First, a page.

A long narrow boat is generally faster than a short wide one, but a very long boat is harder to push along at low speeds than a shorter one. The long boat will come into it's own when you are working hard. Don't overdo length for speed if you just want an easy paddle!

    Most solo kayaks are 12-17 ft long but sea kayaks are often 22+ ft. My shortest kayak is 9.5 ft long with a 30 inch beam; it is very stable and manouverable. However, it is a bit uncomfortable if there are power boats around as the waves cause it to rock rather wildly. About 32 inches is about as wide as a kayak gets.

    Canoes are typically wider, 36 inch being typical, but as you sit or kneel higher they need the extra beam. My favorite boat is a wood canoe, 12 ft long with a 25.5 inch beam at the waterline; however I sit in the bottom same as for a kayak so it is a halfway-house kind of boat. It is tippier but it paddles faster with less energy and runs in a dead straight line. The straight running (tracking) is great for bigger lakes where you can just concentrate on the paddling without constantly correctling your course but a nuisance in a winding stream.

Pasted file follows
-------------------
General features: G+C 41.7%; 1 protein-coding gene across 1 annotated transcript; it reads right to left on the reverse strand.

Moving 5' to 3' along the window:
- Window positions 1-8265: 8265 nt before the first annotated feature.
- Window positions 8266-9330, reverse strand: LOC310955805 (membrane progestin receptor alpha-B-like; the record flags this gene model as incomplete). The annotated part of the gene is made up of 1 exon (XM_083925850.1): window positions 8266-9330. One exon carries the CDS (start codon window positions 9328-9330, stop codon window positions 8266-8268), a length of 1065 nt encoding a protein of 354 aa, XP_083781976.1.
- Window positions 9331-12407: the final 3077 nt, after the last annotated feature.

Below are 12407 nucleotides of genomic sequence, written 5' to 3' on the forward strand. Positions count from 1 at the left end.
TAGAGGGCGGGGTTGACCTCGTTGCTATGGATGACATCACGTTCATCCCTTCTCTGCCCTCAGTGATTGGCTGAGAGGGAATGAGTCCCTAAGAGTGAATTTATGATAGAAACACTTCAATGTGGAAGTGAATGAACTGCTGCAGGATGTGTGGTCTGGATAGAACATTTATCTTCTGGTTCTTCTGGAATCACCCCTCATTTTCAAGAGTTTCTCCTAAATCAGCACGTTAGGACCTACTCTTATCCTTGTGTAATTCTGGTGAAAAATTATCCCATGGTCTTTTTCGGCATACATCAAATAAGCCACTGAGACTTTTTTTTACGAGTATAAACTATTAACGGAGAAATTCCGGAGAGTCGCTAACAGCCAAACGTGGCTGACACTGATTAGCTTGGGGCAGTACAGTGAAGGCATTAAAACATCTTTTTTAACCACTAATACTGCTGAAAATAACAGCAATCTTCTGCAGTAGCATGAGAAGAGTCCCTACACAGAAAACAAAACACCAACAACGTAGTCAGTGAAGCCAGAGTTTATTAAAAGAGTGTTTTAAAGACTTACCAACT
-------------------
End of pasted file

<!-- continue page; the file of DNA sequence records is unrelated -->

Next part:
In a long boat manouverability can be improved by rocker, which is the amount of curve along the bottom. My wood canoe is dead straight, I am building another similar one with about 2 inches of rocker which should turn easier. Manouverability is also increased by a rounded hull, whereas sharp edges or chines increase tracking.

    Cockpit size and shape is a personal thing. I prefer a large cockpit because of my age; it is easier to get in and out. Sea kayakers wear a skirt which seals to the cockpit rim, this is easier with a smaller cockpit.

    Referring to Mick's pics in the above link, Nikumi is a Baidarka, very narrow and designed for rolling. It has lots of chines with gentle angles so it approximates to a rounded hull. The Sea Bee is shorter and beamier but still fairly narrow, "designed for good handling in rough water conditions."

    Here in Canada cars are covered using tarps (tarpaulins), a stiff, completely waterproof fabric supplied in sheets with reinforced eyelets. I have used this material for sails and others have used it for boat skins, but it's a bit crude looking, rustles a lot and although it is tough it punctures easier than nylon. I notice that PVC is mentioned in the above link.

    It is starting to get complicated, isn't it? In Canada most people just buy a rotoformed plastic kayak at the nearest hardware store. That's what I did for my first kayak. I don't know if kayaks are readily available in your country; the "factory" boats are typically twice the weight of wood or canvas boats but are tough and usually well designed, generally with an emphasis on safety. As experience and enthusiasm builds, one starts to look for performance and "something different."
     
    Last edited: Nov 27, 2008